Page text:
First of all before we begin looking at techniques for overcoming nervousness, I would like you to read this and really think about what it means:
“There is nothing to fear but fear itself”
– Inspirational words used in the inaugural address of Franklin D Roosevelt
When fully understood and appreciated this saying can be a hugely positive force on your performance. Nervousness when performing is a perfectly natural thing to experience, a certain amount of nervousness is good, it can keep you on your toes and shows you care about your performance, the problem arises when you allow that nervousness to become fear. Fear can seriously hinder your performance, people skills and can also destroy the impression that you are a master of your craft in a blink of an eye. If you find yourself getting nervous just at the prospect of showing some magic tricks there are many ways to help combat this and stop it becoming a flaw in your performance.
When I began performing magic to friends and family I found that even though I had practiced my magic tricks behind closed doors I could immediately feel my heart rate increase and hands begin to tremble. This feeling would overcome me like a crippling illness almost making me freeze with fear; my mind would go blank and you could clearly see my hands shaking as I offered spectators cards. This can be very common when putting yourself in the limelight, it is a form of stage fright that is perfectly natural, the problem only really occurs when overcoming nervousness is difficult and you begin to let it take control of you.
I have put together here my top tips for beating stage fright to help you enjoy every performance that comes your way.
- Be Prepared
When I say be prepared, I don’t just mean practice your tricks in front of a mirror. I mean practice everything, practice making sure you have everything set out in your correct pockets, practice your patter, practice any jokes or funny lines you add into your performance to create misdirection. I practice my whole magic routines from start to finish so I can understand how they flow into each other and I can see what happens to my pocket management along the way.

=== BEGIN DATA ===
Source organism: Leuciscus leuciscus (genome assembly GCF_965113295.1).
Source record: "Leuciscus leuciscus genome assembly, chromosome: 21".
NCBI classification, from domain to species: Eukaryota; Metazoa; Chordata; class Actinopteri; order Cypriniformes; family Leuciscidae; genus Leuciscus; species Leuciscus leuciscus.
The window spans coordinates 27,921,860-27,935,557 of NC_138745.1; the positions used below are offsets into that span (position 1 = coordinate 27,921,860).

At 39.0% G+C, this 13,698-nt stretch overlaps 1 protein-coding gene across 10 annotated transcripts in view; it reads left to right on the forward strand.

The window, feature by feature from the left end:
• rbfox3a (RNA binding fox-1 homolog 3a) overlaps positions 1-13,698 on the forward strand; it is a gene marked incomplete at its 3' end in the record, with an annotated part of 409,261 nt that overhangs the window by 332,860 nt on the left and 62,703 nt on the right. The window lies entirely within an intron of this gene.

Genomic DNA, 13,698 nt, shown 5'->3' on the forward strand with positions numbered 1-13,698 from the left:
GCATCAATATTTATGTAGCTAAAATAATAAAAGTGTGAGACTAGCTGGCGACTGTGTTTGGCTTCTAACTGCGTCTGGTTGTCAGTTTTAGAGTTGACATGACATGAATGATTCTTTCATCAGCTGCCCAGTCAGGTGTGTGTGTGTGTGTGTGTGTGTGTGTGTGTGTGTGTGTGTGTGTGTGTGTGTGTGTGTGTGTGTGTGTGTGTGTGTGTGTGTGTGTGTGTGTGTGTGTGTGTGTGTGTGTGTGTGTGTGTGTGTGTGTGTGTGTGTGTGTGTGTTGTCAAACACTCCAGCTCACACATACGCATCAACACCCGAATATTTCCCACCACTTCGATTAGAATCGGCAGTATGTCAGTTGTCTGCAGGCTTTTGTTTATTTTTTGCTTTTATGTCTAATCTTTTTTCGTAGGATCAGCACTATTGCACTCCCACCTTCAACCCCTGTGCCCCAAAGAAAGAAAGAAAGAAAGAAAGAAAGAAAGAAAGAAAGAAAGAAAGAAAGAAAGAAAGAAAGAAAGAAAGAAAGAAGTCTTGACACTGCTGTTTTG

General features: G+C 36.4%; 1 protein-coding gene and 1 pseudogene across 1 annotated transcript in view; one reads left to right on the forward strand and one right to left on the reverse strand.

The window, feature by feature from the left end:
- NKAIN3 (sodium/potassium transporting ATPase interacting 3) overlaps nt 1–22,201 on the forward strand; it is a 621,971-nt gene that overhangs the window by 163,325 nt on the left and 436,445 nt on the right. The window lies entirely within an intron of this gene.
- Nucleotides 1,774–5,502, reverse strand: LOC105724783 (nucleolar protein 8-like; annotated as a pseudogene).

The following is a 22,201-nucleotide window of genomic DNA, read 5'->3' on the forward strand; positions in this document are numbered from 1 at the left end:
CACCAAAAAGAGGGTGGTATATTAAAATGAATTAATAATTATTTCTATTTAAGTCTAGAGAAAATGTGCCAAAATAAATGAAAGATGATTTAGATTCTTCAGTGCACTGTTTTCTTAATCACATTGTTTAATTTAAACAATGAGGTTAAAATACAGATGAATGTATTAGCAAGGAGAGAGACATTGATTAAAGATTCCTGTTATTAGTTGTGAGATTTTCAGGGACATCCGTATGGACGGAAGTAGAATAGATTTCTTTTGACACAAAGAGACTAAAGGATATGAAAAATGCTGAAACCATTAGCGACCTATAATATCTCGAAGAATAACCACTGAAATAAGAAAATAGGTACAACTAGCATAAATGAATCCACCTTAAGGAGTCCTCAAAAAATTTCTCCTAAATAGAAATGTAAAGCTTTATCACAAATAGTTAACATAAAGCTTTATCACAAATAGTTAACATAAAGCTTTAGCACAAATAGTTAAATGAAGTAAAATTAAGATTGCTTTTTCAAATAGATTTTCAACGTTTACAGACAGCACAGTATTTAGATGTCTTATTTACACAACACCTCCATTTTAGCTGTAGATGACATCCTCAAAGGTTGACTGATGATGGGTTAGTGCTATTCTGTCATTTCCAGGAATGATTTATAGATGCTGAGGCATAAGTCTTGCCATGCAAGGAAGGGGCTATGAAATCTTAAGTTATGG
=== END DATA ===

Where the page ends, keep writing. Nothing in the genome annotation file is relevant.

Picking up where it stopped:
I also write a list of the tricks I am prepared to perform. For me a visual aid that I can reference back to in my mind really helps. If you find your memory works better with audio, record yourself listing the tricks you want to perform and play it back to yourself a few times before you go out to freak out your spectators.
- Start with very easy tricks
It can help to start with an easy trick, maybe not a self worker (although it could be) as this will help you gauge what sort of audience you have. Do they love magic, react well, or are they quiet yet appreciative. Because you chose an easy trick, you don’t have to worry if you have controlled the playing cards correctly or whether they saw your pass etc. I begin with Chicago Opener as it is a great two phase card routine that the first phase is almost self working, (no controls needed) and the second phase implies you have got something wrong and then smacks them between the eyes with a surprise finish. This routine quickly establishes my skill level with some quick and visual magic and it also allows me to make sure I am concentrating on making sure they like me and are having a good time.
- Get as much experience as you can